CSC105: Interactive Web Documents

Eitan Mendelowitz
Ford Hall 252
Office Hours:
W 10:30-11:50 AM
Th 1:00-2:30 PM
Class Time:
MW 2:40 – 4:00PM
Class Location:
Ford Hall 342
TA Session:
Su 7:30 – 9:30 PM
TA Location:
Ford 241

Course Description

This is a half-semester course, with the first meeting on March 23rd. The course will address both technical and humanistic aspects of web design, focusing on the interaction between the site and its intended users. In addition to mastering specific techniques, including programming in the object-oriented language JavaScript, students will be expected to learn and apply good design principles to the sites they build. Group interaction will be fostered through cooperative projects and commenting.

A calendar of topics to be covered appears on a separate page.

We want everyone to succeed in this course. Students requiring special accommodations due to disability or other factors are encouraged to contact the professor at their earliest convenience so that any necessary arrangements may be made.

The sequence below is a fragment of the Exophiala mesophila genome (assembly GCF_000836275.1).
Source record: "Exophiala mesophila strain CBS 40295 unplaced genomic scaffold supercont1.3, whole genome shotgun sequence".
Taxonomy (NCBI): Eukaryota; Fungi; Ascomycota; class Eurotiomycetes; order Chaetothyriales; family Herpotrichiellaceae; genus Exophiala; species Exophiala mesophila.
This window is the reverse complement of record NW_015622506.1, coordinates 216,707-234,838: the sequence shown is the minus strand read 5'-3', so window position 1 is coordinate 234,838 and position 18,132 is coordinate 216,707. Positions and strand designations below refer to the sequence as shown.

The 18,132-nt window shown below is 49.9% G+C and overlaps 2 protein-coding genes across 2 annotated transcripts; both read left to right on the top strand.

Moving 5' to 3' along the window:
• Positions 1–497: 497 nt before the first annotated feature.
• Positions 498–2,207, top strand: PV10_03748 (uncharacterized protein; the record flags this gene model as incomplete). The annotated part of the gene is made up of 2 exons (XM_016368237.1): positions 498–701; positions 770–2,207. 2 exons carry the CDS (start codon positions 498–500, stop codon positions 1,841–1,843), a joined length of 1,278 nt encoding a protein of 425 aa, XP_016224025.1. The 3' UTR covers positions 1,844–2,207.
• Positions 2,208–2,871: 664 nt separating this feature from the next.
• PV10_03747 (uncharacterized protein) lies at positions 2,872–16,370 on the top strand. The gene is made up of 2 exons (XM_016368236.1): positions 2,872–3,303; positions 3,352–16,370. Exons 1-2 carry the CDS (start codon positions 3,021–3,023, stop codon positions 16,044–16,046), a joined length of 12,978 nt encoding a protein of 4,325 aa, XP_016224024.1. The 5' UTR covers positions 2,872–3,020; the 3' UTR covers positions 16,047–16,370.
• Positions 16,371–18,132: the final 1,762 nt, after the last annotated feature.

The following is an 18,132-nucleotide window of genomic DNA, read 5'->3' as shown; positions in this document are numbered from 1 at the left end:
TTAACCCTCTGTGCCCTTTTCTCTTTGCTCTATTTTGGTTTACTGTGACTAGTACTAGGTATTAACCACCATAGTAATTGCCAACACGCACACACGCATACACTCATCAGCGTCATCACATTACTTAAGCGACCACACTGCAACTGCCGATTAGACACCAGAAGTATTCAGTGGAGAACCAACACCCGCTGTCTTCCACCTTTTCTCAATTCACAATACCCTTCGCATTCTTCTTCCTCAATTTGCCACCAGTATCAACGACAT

The course meets twice a week, with a mixed lecture and lab format. Students will complete two significant projects in the course, and will be expected to participate in group discussions on their own work and that of the other students in the class. There will be no final exam (only a final project).

The two design projects will together make up 80% of the course grade. Lab assignments and participation will count for 20%. Meaningful participation in class discussions (particularly when others are presenting their work) is expected of all students. An exceptionally high or low degree of participation may result in a corresponding adjustment to the final grade.

Collaboration policy: Because the details of each student's project will differ, consultation on technical aspects of web site creation is permitted and encouraged. Similarly, consultation with fellow students during lab exercises is allowed. However, one student may not create content for submission under another student's name, and any work submitted must accurately reflect the understanding of the student(s) who submitted it. Abuses of this policy will result in a referral to the Honor Board.

This course syllabus and calendar are adapted from those by Nicholas Howe